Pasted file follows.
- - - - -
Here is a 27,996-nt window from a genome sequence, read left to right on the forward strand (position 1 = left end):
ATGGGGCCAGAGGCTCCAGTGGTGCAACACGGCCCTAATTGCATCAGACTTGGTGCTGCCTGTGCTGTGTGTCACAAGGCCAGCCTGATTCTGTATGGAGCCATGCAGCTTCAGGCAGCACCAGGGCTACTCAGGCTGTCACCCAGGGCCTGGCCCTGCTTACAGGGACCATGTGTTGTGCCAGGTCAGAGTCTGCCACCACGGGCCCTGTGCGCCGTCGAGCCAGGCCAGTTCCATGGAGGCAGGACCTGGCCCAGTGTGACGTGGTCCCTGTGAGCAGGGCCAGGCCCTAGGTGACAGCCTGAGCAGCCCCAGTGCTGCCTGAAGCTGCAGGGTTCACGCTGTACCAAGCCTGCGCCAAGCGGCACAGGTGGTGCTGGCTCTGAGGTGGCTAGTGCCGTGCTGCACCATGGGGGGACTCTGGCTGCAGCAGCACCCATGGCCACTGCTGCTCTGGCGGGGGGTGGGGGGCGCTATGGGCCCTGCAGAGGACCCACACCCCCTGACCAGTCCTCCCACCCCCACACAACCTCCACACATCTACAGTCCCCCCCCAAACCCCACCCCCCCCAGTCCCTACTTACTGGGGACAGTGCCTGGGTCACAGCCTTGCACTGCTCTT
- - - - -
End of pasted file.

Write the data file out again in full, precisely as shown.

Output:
Here is a 27,996-nt window from a genome sequence, read left to right on the forward strand (position 1 = left end):
ATGGGGCCAGAGGCTCCAGTGGTGCAACACGGCCCTAATTGCATCAGACTTGGTGCTGCCTGTGCTGTGTGTCACAAGGCCAGCCTGATTCTGTATGGAGCCATGCAGCTTCAGGCAGCACCAGGGCTACTCAGGCTGTCACCCAGGGCCTGGCCCTGCTTACAGGGACCATGTGTTGTGCCAGGTCAGAGTCTGCCACCACGGGCCCTGTGCGCCGTCGAGCCAGGCCAGTTCCATGGAGGCAGGACCTGGCCCAGTGTGACGTGGTCCCTGTGAGCAGGGCCAGGCCCTAGGTGACAGCCTGAGCAGCCCCAGTGCTGCCTGAAGCTGCAGGGTTCACGCTGTACCAAGCCTGCGCCAAGCGGCACAGGTGGTGCTGGCTCTGAGGTGGCTAGTGCCGTGCTGCACCATGGGGGGACTCTGGCTGCAGCAGCACCCATGGCCACTGCTGCTCTGGCGGGGGGTGGGGGGCGCTATGGGCCCTGCAGAGGACCCACACCCCCTGACCAGTCCTCCCACCCCCACACAACCTCCACACATCTACAGTCCCCCCCCAAACCCCACCCCCCCCAGTCCCTACTTACTGGGGACAGTGCCTGGGTCACAGCCTTGCACTGCTCTT